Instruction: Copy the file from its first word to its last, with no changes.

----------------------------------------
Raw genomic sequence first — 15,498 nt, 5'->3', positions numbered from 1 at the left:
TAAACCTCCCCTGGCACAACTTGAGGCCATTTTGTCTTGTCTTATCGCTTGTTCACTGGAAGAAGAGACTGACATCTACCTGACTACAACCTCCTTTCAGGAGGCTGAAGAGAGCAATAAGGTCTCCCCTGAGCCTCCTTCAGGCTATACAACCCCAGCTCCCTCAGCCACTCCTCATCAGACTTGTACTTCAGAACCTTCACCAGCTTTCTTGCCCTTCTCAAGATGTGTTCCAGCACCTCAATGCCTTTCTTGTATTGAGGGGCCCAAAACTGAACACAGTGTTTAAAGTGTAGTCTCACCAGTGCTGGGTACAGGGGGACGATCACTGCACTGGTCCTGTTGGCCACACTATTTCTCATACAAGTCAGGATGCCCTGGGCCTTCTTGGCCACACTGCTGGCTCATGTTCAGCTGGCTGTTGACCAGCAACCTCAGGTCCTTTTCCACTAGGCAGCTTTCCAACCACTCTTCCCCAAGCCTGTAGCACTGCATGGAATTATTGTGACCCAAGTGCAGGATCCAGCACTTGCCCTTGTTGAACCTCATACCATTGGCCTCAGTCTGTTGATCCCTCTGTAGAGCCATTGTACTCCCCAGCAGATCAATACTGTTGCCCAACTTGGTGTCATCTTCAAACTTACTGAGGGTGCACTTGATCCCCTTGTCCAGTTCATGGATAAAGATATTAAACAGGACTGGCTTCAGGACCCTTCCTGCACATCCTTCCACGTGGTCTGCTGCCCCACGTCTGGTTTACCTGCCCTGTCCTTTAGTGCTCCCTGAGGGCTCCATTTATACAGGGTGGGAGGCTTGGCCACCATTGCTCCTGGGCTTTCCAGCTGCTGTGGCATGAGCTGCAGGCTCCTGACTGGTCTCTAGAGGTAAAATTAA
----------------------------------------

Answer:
Raw genomic sequence first — 15,498 nt, 5'->3', positions numbered from 1 at the left:
TAAACCTCCCCTGGCACAACTTGAGGCCATTTTGTCTTGTCTTATCGCTTGTTCACTGGAAGAAGAGACTGACATCTACCTGACTACAACCTCCTTTCAGGAGGCTGAAGAGAGCAATAAGGTCTCCCCTGAGCCTCCTTCAGGCTATACAACCCCAGCTCCCTCAGCCACTCCTCATCAGACTTGTACTTCAGAACCTTCACCAGCTTTCTTGCCCTTCTCAAGATGTGTTCCAGCACCTCAATGCCTTTCTTGTATTGAGGGGCCCAAAACTGAACACAGTGTTTAAAGTGTAGTCTCACCAGTGCTGGGTACAGGGGGACGATCACTGCACTGGTCCTGTTGGCCACACTATTTCTCATACAAGTCAGGATGCCCTGGGCCTTCTTGGCCACACTGCTGGCTCATGTTCAGCTGGCTGTTGACCAGCAACCTCAGGTCCTTTTCCACTAGGCAGCTTTCCAACCACTCTTCCCCAAGCCTGTAGCACTGCATGGAATTATTGTGACCCAAGTGCAGGATCCAGCACTTGCCCTTGTTGAACCTCATACCATTGGCCTCAGTCTGTTGATCCCTCTGTAGAGCCATTGTACTCCCCAGCAGATCAATACTGTTGCCCAACTTGGTGTCATCTTCAAACTTACTGAGGGTGCACTTGATCCCCTTGTCCAGTTCATGGATAAAGATATTAAACAGGACTGGCTTCAGGACCCTTCCTGCACATCCTTCCACGTGGTCTGCTGCCCCACGTCTGGTTTACCTGCCCTGTCCTTTAGTGCTCCCTGAGGGCTCCATTTATACAGGGTGGGAGGCTTGGCCACCATTGCTCCTGGGCTTTCCAGCTGCTGTGGCATGAGCTGCAGGCTCCTGACTGGTCTCTAGAGGTAAAATTAA